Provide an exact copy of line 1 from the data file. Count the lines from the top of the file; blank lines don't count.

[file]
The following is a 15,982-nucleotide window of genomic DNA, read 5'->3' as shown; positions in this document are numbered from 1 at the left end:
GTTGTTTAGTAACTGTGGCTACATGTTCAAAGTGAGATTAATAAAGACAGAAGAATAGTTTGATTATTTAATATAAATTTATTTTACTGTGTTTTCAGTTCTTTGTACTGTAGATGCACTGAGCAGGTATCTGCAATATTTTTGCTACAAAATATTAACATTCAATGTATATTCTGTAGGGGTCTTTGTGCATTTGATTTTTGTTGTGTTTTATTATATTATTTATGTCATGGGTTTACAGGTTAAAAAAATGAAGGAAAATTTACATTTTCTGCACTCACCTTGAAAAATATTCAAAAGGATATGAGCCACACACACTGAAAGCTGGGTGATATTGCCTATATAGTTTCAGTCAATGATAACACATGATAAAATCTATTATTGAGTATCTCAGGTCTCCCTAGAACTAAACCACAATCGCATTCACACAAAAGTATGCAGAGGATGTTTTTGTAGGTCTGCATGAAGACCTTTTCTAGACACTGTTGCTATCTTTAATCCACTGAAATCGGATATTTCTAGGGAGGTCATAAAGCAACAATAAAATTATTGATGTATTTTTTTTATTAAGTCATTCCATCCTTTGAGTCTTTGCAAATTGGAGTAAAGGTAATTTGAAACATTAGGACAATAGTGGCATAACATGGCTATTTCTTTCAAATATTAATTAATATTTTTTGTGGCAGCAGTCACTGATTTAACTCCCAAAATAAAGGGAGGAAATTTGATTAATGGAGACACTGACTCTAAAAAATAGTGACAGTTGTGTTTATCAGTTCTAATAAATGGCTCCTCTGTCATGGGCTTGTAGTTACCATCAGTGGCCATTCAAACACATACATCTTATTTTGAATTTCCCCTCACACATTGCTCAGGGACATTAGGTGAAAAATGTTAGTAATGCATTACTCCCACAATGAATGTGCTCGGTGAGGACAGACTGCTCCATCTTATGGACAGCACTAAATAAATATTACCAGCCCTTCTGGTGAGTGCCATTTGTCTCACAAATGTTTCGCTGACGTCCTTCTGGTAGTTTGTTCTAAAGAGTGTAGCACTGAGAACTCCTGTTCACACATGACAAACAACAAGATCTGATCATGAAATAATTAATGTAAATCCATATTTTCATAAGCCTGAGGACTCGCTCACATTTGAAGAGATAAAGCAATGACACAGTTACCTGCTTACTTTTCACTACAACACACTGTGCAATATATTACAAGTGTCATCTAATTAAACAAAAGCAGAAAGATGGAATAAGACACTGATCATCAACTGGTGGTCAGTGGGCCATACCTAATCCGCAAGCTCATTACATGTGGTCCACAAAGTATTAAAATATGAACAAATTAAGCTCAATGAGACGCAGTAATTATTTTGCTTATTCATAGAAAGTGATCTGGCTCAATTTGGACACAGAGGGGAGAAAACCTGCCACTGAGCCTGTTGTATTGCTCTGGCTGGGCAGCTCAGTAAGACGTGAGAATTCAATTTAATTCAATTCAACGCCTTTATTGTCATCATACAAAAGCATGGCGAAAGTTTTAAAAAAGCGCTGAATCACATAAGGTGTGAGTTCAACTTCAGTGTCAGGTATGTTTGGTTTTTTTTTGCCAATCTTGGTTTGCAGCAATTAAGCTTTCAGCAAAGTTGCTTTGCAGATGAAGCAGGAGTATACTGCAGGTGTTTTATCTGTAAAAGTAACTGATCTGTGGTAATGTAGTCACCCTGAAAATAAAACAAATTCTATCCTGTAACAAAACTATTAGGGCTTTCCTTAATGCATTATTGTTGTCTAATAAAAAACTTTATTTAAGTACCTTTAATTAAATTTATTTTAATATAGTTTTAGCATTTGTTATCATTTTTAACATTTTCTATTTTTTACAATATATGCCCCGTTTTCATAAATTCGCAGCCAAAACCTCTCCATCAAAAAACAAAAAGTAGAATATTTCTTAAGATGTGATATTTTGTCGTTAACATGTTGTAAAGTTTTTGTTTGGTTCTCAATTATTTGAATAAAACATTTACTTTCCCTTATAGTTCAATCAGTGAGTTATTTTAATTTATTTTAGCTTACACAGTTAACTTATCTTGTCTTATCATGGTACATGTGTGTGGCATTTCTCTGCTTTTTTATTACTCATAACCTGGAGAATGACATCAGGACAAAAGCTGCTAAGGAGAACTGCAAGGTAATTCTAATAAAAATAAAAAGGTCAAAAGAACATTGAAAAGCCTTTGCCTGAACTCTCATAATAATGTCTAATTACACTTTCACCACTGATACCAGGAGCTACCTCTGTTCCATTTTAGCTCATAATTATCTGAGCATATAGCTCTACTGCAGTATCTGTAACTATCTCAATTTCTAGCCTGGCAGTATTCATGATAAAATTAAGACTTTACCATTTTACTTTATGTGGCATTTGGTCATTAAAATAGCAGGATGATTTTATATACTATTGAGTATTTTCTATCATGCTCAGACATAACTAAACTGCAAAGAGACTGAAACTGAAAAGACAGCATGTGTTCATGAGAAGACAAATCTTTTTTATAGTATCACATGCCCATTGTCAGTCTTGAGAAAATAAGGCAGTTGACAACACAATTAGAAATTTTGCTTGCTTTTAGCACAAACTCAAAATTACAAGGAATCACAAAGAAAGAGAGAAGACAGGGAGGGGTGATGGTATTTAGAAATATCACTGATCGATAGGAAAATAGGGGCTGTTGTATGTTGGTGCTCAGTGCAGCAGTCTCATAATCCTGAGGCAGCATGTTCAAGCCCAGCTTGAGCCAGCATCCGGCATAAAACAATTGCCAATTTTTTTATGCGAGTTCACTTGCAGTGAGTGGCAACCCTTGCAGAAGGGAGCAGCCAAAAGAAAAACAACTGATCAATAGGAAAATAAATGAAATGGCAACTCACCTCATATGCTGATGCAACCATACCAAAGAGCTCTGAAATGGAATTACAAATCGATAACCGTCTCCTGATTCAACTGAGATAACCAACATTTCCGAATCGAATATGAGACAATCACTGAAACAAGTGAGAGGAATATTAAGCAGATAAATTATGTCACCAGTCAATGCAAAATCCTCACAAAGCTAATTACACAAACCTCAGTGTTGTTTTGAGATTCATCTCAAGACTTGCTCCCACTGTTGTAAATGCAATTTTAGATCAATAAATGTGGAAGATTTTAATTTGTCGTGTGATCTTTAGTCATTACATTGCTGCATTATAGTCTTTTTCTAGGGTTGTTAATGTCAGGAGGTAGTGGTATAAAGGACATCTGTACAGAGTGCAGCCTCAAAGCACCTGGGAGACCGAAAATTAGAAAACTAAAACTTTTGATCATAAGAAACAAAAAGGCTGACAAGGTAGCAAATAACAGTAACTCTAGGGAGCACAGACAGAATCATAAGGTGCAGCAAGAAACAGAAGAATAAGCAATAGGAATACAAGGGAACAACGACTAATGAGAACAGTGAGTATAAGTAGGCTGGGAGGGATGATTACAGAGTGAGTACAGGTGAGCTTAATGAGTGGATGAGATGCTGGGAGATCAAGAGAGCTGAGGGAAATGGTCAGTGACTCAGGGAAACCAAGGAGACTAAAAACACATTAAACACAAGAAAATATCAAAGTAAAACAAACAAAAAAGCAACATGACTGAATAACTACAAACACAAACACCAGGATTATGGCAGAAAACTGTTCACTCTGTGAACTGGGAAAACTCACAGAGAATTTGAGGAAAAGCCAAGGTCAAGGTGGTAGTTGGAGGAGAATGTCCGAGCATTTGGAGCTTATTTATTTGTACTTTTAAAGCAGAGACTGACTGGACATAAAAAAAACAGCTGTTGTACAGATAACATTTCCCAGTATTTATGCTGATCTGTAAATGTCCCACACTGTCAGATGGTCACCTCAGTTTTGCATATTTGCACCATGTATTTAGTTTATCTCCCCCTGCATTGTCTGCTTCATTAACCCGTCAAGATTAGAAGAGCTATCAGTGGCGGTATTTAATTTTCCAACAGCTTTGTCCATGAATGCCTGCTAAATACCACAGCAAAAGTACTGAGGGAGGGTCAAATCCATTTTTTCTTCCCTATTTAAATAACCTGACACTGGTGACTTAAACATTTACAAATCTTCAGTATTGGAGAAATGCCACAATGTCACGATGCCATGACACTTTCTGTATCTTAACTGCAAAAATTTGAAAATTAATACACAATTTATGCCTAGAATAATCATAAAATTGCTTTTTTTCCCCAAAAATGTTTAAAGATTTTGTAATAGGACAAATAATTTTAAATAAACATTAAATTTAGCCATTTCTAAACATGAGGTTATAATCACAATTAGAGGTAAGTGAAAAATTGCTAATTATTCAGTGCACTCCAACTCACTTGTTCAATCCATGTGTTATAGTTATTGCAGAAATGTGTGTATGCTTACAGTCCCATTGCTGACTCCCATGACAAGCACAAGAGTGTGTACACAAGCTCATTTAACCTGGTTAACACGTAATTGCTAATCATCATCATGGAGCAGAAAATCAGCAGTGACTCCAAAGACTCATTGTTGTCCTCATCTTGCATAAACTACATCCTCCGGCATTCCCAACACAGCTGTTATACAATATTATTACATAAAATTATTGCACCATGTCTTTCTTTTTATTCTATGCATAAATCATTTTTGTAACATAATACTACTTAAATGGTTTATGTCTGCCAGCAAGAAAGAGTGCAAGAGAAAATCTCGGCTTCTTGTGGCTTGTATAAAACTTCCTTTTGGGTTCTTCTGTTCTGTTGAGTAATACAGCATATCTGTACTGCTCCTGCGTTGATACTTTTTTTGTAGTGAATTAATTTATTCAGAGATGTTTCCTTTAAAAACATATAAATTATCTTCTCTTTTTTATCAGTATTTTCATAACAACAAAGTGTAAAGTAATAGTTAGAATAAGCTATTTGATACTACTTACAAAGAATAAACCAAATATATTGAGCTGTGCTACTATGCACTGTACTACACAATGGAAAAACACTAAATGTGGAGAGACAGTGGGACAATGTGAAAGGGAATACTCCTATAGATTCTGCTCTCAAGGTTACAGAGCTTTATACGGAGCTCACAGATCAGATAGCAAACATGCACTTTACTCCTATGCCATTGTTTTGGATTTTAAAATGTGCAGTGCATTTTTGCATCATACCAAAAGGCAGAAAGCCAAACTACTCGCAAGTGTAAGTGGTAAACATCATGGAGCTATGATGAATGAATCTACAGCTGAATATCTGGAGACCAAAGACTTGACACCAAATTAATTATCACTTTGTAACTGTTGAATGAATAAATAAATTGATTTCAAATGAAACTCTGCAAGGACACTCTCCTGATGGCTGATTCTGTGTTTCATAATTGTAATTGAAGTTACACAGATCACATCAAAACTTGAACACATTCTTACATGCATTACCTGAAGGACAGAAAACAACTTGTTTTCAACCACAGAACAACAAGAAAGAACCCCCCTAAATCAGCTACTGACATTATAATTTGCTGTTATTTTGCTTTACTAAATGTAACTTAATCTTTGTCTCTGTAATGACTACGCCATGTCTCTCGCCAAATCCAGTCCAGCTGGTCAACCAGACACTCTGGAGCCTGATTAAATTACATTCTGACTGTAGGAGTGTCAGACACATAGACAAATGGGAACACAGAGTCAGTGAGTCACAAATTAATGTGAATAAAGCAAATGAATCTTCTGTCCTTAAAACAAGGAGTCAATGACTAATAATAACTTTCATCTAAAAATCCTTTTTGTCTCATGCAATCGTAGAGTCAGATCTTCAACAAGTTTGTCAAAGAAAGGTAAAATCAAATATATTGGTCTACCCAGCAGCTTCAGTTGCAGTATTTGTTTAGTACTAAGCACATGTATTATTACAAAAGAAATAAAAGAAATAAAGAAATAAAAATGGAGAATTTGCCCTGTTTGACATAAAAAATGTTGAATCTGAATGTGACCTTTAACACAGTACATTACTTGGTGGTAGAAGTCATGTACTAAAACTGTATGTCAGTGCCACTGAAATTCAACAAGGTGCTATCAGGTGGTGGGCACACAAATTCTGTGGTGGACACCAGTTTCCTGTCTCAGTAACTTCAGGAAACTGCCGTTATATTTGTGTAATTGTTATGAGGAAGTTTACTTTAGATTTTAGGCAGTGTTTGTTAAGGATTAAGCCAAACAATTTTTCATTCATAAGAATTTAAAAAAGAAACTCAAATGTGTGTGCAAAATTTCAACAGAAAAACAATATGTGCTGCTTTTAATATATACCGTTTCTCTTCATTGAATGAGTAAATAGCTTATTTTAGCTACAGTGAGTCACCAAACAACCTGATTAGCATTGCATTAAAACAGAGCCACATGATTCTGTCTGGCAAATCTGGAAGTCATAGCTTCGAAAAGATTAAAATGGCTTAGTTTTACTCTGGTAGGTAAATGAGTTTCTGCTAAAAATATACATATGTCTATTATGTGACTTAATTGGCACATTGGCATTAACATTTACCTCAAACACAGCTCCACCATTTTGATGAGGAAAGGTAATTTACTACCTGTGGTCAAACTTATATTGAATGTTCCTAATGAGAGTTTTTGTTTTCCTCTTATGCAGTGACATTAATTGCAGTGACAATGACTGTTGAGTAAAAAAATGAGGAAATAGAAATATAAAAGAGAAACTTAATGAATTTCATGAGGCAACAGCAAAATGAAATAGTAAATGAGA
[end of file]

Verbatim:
The following is a 15,982-nucleotide window of genomic DNA, read 5'->3' as shown; positions in this document are numbered from 1 at the left end: